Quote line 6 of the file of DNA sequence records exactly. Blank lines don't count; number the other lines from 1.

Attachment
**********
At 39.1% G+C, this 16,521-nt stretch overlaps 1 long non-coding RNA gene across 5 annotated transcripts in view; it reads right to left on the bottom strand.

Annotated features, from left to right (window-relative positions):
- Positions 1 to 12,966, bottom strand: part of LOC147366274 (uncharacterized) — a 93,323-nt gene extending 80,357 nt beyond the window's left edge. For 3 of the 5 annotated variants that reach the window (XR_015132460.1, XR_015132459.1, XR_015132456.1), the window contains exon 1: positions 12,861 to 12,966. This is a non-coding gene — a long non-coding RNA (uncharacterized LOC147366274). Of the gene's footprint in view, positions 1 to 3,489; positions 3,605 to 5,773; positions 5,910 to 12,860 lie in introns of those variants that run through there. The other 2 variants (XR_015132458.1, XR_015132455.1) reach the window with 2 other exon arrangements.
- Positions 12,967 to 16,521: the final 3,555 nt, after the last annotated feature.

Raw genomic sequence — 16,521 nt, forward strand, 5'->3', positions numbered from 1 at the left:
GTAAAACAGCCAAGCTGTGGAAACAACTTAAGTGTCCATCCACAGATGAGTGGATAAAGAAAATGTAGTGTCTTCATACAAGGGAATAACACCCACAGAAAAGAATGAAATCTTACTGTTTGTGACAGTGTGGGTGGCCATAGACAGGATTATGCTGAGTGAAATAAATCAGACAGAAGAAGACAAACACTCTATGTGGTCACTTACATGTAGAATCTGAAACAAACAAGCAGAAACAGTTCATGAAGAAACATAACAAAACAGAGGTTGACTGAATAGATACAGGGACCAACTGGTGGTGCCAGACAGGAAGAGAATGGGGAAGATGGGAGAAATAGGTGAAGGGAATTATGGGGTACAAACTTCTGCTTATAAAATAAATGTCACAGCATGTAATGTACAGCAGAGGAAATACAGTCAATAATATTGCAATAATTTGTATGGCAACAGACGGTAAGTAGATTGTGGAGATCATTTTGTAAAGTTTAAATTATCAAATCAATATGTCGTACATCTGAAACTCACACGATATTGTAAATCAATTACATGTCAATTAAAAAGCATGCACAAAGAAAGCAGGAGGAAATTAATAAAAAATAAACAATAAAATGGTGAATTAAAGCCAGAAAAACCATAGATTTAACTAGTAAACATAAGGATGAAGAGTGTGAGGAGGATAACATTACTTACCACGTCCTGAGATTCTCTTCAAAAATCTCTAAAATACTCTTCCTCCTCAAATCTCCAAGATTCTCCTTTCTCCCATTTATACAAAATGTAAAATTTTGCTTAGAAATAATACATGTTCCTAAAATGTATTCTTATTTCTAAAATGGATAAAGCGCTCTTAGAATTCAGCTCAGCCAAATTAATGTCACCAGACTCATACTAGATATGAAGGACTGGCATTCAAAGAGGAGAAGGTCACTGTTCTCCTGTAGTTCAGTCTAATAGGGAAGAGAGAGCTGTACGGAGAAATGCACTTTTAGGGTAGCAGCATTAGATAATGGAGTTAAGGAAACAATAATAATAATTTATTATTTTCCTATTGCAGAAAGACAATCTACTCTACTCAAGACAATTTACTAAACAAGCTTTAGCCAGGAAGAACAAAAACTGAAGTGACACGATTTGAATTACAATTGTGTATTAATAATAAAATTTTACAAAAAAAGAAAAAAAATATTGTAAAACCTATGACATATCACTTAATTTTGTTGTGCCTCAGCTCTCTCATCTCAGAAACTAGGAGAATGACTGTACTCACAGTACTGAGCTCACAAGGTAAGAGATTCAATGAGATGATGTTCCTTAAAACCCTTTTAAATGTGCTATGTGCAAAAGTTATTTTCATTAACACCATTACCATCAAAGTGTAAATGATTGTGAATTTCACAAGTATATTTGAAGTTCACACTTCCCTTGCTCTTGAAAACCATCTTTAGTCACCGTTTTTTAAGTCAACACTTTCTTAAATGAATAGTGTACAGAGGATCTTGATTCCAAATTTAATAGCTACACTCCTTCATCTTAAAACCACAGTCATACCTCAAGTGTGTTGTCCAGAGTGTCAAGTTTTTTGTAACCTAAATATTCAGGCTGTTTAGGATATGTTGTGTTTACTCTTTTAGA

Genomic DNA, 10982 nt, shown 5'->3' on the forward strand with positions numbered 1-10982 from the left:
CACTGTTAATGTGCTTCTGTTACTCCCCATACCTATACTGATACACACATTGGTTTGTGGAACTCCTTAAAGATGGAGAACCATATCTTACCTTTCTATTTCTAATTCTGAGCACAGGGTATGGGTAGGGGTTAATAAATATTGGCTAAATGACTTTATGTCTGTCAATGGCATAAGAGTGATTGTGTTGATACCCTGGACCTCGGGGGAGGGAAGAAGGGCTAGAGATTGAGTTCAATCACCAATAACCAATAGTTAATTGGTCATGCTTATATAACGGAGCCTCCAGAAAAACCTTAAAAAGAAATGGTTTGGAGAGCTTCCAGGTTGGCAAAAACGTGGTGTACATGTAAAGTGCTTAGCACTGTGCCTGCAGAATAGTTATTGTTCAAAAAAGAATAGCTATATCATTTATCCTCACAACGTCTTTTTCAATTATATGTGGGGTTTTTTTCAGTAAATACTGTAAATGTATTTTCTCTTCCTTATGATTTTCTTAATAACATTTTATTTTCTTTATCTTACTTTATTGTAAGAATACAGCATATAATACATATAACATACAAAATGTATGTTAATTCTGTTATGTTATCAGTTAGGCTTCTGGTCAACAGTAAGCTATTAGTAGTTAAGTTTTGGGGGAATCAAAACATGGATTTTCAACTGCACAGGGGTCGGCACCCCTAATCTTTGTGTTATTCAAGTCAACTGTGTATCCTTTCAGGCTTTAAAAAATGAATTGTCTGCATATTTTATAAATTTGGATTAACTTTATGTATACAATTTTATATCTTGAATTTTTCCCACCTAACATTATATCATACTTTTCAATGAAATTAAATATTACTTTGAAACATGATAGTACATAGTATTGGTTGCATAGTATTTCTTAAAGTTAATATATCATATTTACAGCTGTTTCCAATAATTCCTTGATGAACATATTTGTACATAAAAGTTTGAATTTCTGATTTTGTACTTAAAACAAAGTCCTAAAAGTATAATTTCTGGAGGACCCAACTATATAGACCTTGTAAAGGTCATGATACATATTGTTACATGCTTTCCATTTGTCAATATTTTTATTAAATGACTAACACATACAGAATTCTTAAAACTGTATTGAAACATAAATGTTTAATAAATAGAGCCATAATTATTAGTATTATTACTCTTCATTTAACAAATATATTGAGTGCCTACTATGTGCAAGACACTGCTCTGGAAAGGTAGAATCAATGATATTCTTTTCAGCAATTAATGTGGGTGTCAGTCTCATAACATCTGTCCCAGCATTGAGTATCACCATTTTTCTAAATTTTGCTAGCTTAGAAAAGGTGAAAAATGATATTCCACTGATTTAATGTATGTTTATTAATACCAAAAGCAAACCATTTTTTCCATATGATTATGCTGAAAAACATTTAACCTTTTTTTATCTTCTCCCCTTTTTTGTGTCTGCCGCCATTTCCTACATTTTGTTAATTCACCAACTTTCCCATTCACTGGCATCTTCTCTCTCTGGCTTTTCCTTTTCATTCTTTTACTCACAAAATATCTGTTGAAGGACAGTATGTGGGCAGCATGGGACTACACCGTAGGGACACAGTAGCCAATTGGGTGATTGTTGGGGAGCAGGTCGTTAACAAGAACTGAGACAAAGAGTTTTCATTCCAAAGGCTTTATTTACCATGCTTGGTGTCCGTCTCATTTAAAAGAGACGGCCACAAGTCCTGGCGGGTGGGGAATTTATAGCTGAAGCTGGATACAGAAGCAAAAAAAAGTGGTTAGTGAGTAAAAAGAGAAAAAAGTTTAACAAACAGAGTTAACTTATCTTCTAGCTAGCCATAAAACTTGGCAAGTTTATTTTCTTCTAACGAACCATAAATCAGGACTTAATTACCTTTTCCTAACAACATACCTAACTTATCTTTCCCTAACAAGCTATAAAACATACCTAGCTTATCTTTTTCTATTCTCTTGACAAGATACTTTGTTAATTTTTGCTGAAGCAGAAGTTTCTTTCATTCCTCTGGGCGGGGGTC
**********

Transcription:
GTAAAACAGCCAAGCTGTGGAAACAACTTAAGTGTCCATCCACAGATGAGTGGATAAAGAAAATGTAGTGTCTTCATACAAGGGAATAACACCCACAGAAAAGAATGAAATCTTACTGTTTGTGACAGTGTGGGTGGCCATAGACAGGATTATGCTGAGTGAAATAAATCAGACAGAAGAAGACAAACACTCTATGTGGTCACTTACATGTAGAATCTGAAACAAACAAGCAGAAACAGTTCATGAAGAAACATAACAAAACAGAGGTTGACTGAATAGATACAGGGACCAACTGGTGGTGCCAGACAGGAAGAGAATGGGGAAGATGGGAGAAATAGGTGAAGGGAATTATGGGGTACAAACTTCTGCTTATAAAATAAATGTCACAGCATGTAATGTACAGCAGAGGAAATACAGTCAATAATATTGCAATAATTTGTATGGCAACAGACGGTAAGTAGATTGTGGAGATCATTTTGTAAAGTTTAAATTATCAAATCAATATGTCGTACATCTGAAACTCACACGATATTGTAAATCAATTACATGTCAATTAAAAAGCATGCACAAAGAAAGCAGGAGGAAATTAATAAAAAATAAACAATAAAATGGTGAATTAAAGCCAGAAAAACCATAGATTTAACTAGTAAACATAAGGATGAAGAGTGTGAGGAGGATAACATTACTTACCACGTCCTGAGATTCTCTTCAAAAATCTCTAAAATACTCTTCCTCCTCAAATCTCCAAGATTCTCCTTTCTCCCATTTATACAAAATGTAAAATTTTGCTTAGAAATAATACATGTTCCTAAAATGTATTCTTATTTCTAAAATGGATAAAGCGCTCTTAGAATTCAGCTCAGCCAAATTAATGTCACCAGACTCATACTAGATATGAAGGACTGGCATTCAAAGAGGAGAAGGTCACTGTTCTCCTGTAGTTCAGTCTAATAGGGAAGAGAGAGCTGTACGGAGAAATGCACTTTTAGGGTAGCAGCATTAGATAATGGAGTTAAGGAAACAATAATAATAATTTATTATTTTCCTATTGCAGAAAGACAATCTACTCTACTCAAGACAATTTACTAAACAAGCTTTAGCCAGGAAGAACAAAAACTGAAGTGACACGATTTGAATTACAATTGTGTATTAATAATAAAATTTTACAAAAAAAGAAAAAAAATATTGTAAAACCTATGACATATCACTTAATTTTGTTGTGCCTCAGCTCTCTCATCTCAGAAACTAGGAGAATGACTGTACTCACAGTACTGAGCTCACAAGGTAAGAGATTCAATGAGATGATGTTCCTTAAAACCCTTTTAAATGTGCTATGTGCAAAAGTTATTTTCATTAACACCATTACCATCAAAGTGTAAATGATTGTGAATTTCACAAGTATATTTGAAGTTCACACTTCCCTTGCTCTTGAAAACCATCTTTAGTCACCGTTTTTTAAGTCAACACTTTCTTAAATGAATAGTGTACAGAGGATCTTGATTCCAAATTTAATAGCTACACTCCTTCATCTTAAAACCACAGTCATACCTCAAGTGTGTTGTCCAGAGTGTCAAGTTTTTTGTAACCTAAATATTCAGGCTGTTTAGGATATGTTGTGTTTACTCTTTTAGA